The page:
Happy End (2017) ***** | Home Ent release

March 25th, 2018
Author: Meredith Taylor

Dir: Michael Haneke | Cast: Isabelle Huppert, Jean-louis Trintignant, Toby Jones, Mathieu Kassovitz, Franz Rogowski, Fantine Harduin Drama | 110min

HAPPY END is Michael Haneke’s satirical exploration of a rich family of industrialists whose dysfunctional daily lives become linked to the turbulent ongoing immigration nightmare that is Calais, thanks to the son and putative heir of the Laurent family’s building firm.

The ironically entitled HAPPY END joins Haneke’s film oeuvre with impeccable production values, sophisticated interiors and elegant performances from a starry ensemble cast, including veteran Louis Trintignant and, of course, Isabelle Huppert. This is a typical Haneke film: all his classic themes coalesce in a slow-burning treat, with an exquisitely judged script. Themes here include voyeurism, family guilt, shame, and revenge with social media and onscreen messaging topically enlightening the narrative and adding to a gritty subtext behind the beautifully manicured domestic scenes. In one involving and impromptu moment musicale for the scion’s 85th birthday (Trintignant as Georges Laurent), the female musician, a chelloist, is conducting a covert porn exchange with Thomas Laurent – revealed only to the audience as it scrolls down on his onscreen messenger.

Isabelle Huppert plays Anne Laurent, the chatelaine of the family’s Belle Epoque residence (complete with Moroccan staff) who has recently taken over the construction business from her ageing father Georges, who is stumbling on the foothills of decrepitude, and desperate to die, while actually being healthy, despite his advanced years. Recently engaged to Toby Jones’ English lawyer, and tasked with handling a UK deal involving the business, her son, Pierre (Franz Rogowski), is a non-starter prone to drunken outbursts, and her brother Thomas (Kassovitz) has a new wife, a baby and a savvy little daughter, (Harduin) from a previous marriage, who has broken into his computer and sussed his game.  So far, so dysfunctional. Meanwhile, we are treated to glimpses of the migrant crisis on the streets of the coastal city and an industrial accident on one of the Laurent’s main construction sites.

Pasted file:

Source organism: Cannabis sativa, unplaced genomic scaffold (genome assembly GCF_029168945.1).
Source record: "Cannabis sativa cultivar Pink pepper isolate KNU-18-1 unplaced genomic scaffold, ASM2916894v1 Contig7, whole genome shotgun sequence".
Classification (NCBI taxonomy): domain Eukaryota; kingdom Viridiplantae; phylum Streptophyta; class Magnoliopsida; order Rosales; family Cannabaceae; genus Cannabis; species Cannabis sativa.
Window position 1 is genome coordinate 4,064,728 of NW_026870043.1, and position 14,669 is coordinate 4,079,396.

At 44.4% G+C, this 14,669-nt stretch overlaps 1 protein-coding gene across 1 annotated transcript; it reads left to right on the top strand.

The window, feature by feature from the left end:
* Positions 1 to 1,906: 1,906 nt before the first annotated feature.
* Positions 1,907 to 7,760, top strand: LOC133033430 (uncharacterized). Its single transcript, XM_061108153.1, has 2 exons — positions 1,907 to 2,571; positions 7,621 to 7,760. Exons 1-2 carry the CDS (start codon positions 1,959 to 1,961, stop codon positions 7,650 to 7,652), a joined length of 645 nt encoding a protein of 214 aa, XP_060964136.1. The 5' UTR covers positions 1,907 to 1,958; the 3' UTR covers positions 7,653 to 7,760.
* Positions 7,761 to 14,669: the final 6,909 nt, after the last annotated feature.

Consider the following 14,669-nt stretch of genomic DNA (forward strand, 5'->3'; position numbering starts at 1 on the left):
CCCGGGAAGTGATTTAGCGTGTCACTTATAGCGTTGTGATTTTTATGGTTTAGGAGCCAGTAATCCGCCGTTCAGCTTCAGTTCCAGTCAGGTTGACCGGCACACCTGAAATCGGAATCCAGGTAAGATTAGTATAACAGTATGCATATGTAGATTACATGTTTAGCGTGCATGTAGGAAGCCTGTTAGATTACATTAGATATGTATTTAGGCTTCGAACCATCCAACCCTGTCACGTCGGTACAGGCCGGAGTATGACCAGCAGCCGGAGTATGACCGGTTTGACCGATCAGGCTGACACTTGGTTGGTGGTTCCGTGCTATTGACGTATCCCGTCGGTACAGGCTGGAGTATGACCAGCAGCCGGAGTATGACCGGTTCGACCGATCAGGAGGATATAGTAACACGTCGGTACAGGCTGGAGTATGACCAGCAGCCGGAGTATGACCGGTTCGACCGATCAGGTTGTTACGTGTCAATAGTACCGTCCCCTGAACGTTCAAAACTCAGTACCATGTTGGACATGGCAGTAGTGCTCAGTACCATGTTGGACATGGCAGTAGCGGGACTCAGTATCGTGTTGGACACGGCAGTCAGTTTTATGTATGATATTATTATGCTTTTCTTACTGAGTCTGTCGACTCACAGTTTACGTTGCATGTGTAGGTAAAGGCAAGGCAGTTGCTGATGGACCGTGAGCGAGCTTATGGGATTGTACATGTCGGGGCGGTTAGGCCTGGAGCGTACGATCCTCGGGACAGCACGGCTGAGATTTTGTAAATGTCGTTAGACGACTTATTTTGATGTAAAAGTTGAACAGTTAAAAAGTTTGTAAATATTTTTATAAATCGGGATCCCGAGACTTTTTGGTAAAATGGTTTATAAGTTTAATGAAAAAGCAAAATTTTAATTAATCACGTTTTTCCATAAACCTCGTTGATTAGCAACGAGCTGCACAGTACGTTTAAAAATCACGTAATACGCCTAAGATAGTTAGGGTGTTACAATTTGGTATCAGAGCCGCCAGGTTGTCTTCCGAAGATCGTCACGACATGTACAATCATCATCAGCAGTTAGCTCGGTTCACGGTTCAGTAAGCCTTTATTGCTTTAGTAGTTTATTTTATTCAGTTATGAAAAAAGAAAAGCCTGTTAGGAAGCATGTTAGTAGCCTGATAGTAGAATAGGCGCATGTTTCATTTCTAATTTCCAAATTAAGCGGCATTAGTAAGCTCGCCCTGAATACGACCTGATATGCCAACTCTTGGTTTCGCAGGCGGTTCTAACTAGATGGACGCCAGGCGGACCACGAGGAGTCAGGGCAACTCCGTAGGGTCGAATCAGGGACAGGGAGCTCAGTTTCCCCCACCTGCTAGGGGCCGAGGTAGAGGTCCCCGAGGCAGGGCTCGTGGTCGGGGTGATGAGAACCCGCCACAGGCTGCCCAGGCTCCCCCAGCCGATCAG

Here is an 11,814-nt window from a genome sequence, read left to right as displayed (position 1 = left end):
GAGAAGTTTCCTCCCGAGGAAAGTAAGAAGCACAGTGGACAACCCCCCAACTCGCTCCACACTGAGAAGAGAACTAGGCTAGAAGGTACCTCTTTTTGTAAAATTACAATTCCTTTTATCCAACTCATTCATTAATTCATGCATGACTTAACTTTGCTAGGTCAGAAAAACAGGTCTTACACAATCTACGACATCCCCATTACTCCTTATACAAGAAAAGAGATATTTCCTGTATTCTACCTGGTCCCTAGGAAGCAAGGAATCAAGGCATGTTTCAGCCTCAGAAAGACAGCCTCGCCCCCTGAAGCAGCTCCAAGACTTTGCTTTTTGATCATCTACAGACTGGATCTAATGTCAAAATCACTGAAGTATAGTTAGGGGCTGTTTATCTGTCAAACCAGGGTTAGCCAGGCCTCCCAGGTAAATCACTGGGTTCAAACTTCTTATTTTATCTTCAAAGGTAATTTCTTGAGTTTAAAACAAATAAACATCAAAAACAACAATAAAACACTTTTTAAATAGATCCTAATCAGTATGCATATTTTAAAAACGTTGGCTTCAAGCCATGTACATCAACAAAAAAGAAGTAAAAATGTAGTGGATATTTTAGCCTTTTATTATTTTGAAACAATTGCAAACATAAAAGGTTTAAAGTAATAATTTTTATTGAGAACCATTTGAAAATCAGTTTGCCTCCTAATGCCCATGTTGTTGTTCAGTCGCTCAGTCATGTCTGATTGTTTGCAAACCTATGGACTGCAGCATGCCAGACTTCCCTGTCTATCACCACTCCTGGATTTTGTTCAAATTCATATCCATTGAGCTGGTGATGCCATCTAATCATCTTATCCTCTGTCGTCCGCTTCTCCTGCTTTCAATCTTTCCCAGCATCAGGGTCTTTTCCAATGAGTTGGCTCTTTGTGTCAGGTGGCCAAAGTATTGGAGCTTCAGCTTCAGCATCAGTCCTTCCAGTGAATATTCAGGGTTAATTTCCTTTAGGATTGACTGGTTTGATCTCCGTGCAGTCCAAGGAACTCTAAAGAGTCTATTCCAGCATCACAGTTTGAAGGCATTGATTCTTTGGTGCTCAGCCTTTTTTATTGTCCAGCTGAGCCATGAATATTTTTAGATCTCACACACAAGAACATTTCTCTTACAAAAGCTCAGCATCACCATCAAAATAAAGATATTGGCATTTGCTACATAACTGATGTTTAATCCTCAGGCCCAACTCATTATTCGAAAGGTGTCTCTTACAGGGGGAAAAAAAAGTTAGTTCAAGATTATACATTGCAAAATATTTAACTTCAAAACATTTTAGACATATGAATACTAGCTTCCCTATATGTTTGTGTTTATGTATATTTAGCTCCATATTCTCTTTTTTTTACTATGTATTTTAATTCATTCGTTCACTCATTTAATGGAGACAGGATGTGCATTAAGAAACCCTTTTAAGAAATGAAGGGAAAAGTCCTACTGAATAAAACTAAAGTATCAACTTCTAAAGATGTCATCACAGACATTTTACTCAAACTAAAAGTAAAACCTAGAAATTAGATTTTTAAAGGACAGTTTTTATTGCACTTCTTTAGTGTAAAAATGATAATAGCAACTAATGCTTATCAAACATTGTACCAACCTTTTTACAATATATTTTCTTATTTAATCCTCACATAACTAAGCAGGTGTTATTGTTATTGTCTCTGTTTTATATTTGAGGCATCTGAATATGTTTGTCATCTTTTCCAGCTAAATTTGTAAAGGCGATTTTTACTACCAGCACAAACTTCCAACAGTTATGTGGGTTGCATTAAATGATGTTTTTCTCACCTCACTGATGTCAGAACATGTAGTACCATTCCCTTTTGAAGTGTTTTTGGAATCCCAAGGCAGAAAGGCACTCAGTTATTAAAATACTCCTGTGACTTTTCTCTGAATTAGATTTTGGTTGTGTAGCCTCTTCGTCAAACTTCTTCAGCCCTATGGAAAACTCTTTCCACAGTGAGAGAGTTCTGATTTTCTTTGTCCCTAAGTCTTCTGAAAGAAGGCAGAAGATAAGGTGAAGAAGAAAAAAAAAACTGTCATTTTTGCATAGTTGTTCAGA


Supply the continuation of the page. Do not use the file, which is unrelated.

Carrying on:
This is a malevolent movie that wears its unsettling credentials discretely hidden under its haute couture outerwear, and as in all Haneke’s fare, we know the ending will be far from happy, but provide first class entertainment from start to finish. MT


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